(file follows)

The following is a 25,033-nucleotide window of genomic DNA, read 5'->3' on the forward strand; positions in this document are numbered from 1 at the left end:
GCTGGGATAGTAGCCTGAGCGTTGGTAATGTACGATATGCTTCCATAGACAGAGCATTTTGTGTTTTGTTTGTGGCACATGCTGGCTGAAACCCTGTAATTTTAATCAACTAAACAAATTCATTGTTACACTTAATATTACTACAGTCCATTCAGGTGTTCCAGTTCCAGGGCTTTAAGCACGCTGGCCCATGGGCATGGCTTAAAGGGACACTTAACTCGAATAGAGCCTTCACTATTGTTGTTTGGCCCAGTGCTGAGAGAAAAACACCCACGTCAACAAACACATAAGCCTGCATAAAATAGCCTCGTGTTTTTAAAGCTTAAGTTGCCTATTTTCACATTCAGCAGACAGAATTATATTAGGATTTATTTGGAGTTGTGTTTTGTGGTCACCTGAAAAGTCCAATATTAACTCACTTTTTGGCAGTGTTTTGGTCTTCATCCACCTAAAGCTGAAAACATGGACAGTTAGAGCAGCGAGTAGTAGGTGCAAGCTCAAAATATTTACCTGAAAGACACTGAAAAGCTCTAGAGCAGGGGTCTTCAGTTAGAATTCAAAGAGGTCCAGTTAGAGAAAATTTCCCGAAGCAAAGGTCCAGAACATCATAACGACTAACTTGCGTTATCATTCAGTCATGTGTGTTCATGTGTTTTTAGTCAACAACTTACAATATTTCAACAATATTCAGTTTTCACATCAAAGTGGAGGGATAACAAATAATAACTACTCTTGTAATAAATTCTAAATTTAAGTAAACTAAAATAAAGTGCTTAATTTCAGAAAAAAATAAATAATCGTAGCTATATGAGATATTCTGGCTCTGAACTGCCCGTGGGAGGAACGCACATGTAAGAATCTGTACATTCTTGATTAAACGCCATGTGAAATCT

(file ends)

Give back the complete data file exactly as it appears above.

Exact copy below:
The following is a 25,033-nucleotide window of genomic DNA, read 5'->3' on the forward strand; positions in this document are numbered from 1 at the left end:
GCTGGGATAGTAGCCTGAGCGTTGGTAATGTACGATATGCTTCCATAGACAGAGCATTTTGTGTTTTGTTTGTGGCACATGCTGGCTGAAACCCTGTAATTTTAATCAACTAAACAAATTCATTGTTACACTTAATATTACTACAGTCCATTCAGGTGTTCCAGTTCCAGGGCTTTAAGCACGCTGGCCCATGGGCATGGCTTAAAGGGACACTTAACTCGAATAGAGCCTTCACTATTGTTGTTTGGCCCAGTGCTGAGAGAAAAACACCCACGTCAACAAACACATAAGCCTGCATAAAATAGCCTCGTGTTTTTAAAGCTTAAGTTGCCTATTTTCACATTCAGCAGACAGAATTATATTAGGATTTATTTGGAGTTGTGTTTTGTGGTCACCTGAAAAGTCCAATATTAACTCACTTTTTGGCAGTGTTTTGGTCTTCATCCACCTAAAGCTGAAAACATGGACAGTTAGAGCAGCGAGTAGTAGGTGCAAGCTCAAAATATTTACCTGAAAGACACTGAAAAGCTCTAGAGCAGGGGTCTTCAGTTAGAATTCAAAGAGGTCCAGTTAGAGAAAATTTCCCGAAGCAAAGGTCCAGAACATCATAACGACTAACTTGCGTTATCATTCAGTCATGTGTGTTCATGTGTTTTTAGTCAACAACTTACAATATTTCAACAATATTCAGTTTTCACATCAAAGTGGAGGGATAACAAATAATAACTACTCTTGTAATAAATTCTAAATTTAAGTAAACTAAAATAAAGTGCTTAATTTCAGAAAAAAATAAATAATCGTAGCTATATGAGATATTCTGGCTCTGAACTGCCCGTGGGAGGAACGCACATGTAAGAATCTGTACATTCTTGATTAAACGCCATGTGAAATCT